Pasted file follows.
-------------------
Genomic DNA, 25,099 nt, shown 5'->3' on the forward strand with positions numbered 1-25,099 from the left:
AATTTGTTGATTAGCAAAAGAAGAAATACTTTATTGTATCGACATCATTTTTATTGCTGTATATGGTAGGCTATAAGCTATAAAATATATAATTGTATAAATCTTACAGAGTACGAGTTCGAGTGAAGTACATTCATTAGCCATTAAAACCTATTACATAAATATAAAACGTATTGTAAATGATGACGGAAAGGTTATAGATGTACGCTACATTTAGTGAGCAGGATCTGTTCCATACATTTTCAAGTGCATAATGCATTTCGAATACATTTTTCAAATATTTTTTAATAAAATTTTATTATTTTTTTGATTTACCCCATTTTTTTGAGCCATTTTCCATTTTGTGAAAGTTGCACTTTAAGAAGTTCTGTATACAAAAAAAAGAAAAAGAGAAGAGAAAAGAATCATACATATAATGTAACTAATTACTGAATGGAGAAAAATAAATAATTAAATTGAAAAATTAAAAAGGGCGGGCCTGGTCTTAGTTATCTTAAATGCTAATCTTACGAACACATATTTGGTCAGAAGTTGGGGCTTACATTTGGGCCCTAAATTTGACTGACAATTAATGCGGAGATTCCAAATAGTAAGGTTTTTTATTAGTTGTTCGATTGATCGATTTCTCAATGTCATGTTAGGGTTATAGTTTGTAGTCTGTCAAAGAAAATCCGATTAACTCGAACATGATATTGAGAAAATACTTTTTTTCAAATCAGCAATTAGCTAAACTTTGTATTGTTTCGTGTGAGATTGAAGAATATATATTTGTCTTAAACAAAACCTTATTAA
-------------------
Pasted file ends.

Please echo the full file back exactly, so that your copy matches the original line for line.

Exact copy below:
Genomic DNA, 25,099 nt, shown 5'->3' on the forward strand with positions numbered 1-25,099 from the left:
AATTTGTTGATTAGCAAAAGAAGAAATACTTTATTGTATCGACATCATTTTTATTGCTGTATATGGTAGGCTATAAGCTATAAAATATATAATTGTATAAATCTTACAGAGTACGAGTTCGAGTGAAGTACATTCATTAGCCATTAAAACCTATTACATAAATATAAAACGTATTGTAAATGATGACGGAAAGGTTATAGATGTACGCTACATTTAGTGAGCAGGATCTGTTCCATACATTTTCAAGTGCATAATGCATTTCGAATACATTTTTCAAATATTTTTTAATAAAATTTTATTATTTTTTTGATTTACCCCATTTTTTTGAGCCATTTTCCATTTTGTGAAAGTTGCACTTTAAGAAGTTCTGTATACAAAAAAAAGAAAAAGAGAAGAGAAAAGAATCATACATATAATGTAACTAATTACTGAATGGAGAAAAATAAATAATTAAATTGAAAAATTAAAAAGGGCGGGCCTGGTCTTAGTTATCTTAAATGCTAATCTTACGAACACATATTTGGTCAGAAGTTGGGGCTTACATTTGGGCCCTAAATTTGACTGACAATTAATGCGGAGATTCCAAATAGTAAGGTTTTTTATTAGTTGTTCGATTGATCGATTTCTCAATGTCATGTTAGGGTTATAGTTTGTAGTCTGTCAAAGAAAATCCGATTAACTCGAACATGATATTGAGAAAATACTTTTTTTCAAATCAGCAATTAGCTAAACTTTGTATTGTTTCGTGTGAGATTGAAGAATATATATTTGTCTTAAACAAAACCTTATTAA